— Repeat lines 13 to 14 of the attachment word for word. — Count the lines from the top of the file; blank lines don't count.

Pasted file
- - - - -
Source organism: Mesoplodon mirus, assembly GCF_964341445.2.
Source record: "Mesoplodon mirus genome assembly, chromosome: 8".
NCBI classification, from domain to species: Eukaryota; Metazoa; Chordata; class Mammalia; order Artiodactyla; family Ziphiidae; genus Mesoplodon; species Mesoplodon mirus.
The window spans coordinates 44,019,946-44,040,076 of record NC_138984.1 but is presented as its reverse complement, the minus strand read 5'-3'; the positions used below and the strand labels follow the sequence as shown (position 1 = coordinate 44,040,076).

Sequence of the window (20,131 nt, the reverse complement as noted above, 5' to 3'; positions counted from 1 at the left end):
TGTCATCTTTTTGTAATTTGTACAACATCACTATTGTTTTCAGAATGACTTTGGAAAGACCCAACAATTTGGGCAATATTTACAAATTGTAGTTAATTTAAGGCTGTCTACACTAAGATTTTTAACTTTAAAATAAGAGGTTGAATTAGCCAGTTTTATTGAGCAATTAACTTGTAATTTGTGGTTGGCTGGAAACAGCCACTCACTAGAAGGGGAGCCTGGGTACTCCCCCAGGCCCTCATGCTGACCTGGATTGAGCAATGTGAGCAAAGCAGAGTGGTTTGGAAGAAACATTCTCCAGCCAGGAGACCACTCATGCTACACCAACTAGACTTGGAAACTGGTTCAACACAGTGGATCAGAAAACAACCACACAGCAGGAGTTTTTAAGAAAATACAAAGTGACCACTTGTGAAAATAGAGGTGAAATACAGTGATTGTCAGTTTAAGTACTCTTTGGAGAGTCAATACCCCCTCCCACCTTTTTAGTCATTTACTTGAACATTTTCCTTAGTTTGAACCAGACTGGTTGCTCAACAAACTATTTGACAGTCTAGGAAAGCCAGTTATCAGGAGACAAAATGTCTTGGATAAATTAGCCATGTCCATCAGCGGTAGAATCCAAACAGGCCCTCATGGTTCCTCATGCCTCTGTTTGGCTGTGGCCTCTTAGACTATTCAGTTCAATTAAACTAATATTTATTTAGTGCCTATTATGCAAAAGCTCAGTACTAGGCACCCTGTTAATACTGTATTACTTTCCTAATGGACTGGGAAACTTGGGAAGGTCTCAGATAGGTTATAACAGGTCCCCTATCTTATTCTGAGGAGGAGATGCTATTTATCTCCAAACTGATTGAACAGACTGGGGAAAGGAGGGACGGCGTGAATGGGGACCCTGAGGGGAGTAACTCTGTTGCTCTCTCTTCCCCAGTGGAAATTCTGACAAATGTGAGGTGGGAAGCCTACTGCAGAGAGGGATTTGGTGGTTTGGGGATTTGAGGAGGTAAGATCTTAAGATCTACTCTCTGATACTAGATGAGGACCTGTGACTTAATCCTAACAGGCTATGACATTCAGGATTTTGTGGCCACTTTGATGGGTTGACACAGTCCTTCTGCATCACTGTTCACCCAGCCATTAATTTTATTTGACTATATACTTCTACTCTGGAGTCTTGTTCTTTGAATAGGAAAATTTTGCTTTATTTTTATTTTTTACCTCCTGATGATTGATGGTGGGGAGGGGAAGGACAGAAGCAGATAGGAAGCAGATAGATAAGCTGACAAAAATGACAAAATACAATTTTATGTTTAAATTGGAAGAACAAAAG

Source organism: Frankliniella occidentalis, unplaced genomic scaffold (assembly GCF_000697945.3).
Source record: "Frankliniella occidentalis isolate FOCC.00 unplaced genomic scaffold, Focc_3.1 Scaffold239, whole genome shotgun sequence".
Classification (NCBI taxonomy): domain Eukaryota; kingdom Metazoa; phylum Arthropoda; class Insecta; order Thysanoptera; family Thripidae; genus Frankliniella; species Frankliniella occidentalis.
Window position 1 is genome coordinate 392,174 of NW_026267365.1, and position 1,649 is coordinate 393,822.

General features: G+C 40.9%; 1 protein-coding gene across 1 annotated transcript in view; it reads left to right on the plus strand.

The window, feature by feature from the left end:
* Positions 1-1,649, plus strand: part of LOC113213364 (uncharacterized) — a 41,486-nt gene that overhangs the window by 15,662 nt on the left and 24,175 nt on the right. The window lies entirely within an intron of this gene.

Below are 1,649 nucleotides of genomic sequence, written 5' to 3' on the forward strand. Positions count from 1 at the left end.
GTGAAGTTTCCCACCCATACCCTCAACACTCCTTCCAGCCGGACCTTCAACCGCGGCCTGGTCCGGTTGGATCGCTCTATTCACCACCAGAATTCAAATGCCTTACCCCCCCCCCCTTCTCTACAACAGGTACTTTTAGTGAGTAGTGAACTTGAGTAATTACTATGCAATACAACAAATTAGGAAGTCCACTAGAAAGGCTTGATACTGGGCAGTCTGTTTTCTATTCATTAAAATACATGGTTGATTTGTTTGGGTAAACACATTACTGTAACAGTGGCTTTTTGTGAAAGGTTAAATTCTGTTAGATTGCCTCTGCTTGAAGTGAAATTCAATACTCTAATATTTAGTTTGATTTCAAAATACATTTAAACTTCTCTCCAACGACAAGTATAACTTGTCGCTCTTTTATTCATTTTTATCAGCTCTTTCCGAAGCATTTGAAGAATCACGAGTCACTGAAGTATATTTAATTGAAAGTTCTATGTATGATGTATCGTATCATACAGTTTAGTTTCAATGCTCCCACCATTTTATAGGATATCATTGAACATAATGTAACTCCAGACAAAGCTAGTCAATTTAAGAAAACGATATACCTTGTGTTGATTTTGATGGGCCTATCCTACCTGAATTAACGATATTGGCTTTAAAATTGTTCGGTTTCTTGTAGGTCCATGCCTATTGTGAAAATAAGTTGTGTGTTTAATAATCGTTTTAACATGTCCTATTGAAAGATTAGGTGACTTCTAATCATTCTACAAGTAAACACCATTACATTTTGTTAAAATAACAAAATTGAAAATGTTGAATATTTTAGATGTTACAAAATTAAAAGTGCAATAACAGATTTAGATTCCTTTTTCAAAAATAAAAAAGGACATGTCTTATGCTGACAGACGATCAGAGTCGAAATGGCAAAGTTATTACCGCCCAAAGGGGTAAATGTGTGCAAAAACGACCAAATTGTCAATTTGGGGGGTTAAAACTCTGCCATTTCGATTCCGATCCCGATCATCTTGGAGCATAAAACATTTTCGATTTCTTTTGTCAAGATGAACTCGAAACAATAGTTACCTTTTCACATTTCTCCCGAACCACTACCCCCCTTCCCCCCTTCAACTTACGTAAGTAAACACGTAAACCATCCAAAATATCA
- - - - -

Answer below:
* Positions 1-1,649, plus strand: part of LOC113213364 (uncharacterized) — a 41,486-nt gene that overhangs the window by 15,662 nt on the left and 24,175 nt on the right. The window lies entirely within an intron of this gene.

Below are 1,649 nucleotides of genomic sequence, written 5' to 3' on the forward strand. Positions count from 1 at the left end.